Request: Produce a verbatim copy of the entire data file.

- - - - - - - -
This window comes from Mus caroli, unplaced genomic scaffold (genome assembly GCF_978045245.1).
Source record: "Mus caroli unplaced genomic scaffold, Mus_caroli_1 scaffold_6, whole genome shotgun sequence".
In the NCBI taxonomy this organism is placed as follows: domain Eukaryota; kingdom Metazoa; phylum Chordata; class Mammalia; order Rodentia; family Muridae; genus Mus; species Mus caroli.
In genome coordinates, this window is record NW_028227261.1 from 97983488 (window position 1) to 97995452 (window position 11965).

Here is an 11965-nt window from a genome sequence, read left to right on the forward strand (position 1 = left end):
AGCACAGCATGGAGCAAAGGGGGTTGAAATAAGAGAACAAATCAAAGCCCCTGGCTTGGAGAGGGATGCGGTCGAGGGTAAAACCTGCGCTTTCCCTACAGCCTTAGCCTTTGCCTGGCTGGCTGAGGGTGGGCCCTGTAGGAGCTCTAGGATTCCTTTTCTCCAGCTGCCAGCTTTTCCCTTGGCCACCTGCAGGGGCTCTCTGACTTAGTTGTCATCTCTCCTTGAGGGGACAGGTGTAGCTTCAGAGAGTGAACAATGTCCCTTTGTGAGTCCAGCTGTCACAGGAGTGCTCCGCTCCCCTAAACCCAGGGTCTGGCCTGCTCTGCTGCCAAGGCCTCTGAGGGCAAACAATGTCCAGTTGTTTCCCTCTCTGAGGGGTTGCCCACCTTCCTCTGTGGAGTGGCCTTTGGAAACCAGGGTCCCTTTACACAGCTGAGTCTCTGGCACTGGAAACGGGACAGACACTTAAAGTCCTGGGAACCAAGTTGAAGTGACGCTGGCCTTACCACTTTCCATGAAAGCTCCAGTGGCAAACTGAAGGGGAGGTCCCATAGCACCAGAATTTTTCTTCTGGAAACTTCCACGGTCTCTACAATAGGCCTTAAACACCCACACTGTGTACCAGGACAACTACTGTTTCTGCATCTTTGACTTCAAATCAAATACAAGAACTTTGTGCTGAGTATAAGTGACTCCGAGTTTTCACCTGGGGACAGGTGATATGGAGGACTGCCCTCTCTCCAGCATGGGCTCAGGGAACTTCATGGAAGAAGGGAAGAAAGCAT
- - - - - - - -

This window comes from Mus caroli, unplaced genomic scaffold (genome assembly GCF_978045245.1).
Source record: "Mus caroli unplaced genomic scaffold, Mus_caroli_1 scaffold_6, whole genome shotgun sequence".
In the NCBI taxonomy this organism is placed as follows: domain Eukaryota; kingdom Metazoa; phylum Chordata; class Mammalia; order Rodentia; family Muridae; genus Mus; species Mus caroli.
In genome coordinates, this window is record NW_028227261.1 from 97983488 (window position 1) to 97995452 (window position 11965).

Here is an 11965-nt window from a genome sequence, read left to right on the forward strand (position 1 = left end):
AGCACAGCATGGAGCAAAGGGGGTTGAAATAAGAGAACAAATCAAAGCCCCTGGCTTGGAGAGGGATGCGGTCGAGGGTAAAACCTGCGCTTTCCCTACAGCCTTAGCCTTTGCCTGGCTGGCTGAGGGTGGGCCCTGTAGGAGCTCTAGGATTCCTTTTCTCCAGCTGCCAGCTTTTCCCTTGGCCACCTGCAGGGGCTCTCTGACTTAGTTGTCATCTCTCCTTGAGGGGACAGGTGTAGCTTCAGAGAGTGAACAATGTCCCTTTGTGAGTCCAGCTGTCACAGGAGTGCTCCGCTCCCCTAAACCCAGGGTCTGGCCTGCTCTGCTGCCAAGGCCTCTGAGGGCAAACAATGTCCAGTTGTTTCCCTCTCTGAGGGGTTGCCCACCTTCCTCTGTGGAGTGGCCTTTGGAAACCAGGGTCCCTTTACACAGCTGAGTCTCTGGCACTGGAAACGGGACAGACACTTAAAGTCCTGGGAACCAAGTTGAAGTGACGCTGGCCTTACCACTTTCCATGAAAGCTCCAGTGGCAAACTGAAGGGGAGGTCCCATAGCACCAGAATTTTTCTTCTGGAAACTTCCACGGTCTCTACAATAGGCCTTAAACACCCACACTGTGTACCAGGACAACTACTGTTTCTGCATCTTTGACTTCAAATCAAATACAAGAACTTTGTGCTGAGTATAAGTGACTCCGAGTTTTCACCTGGGGACAGGTGATATGGAGGACTGCCCTCTCTCCAGCATGGGCTCAGGGAACTTCATGGAAGAAGGGAAGAAAGCAT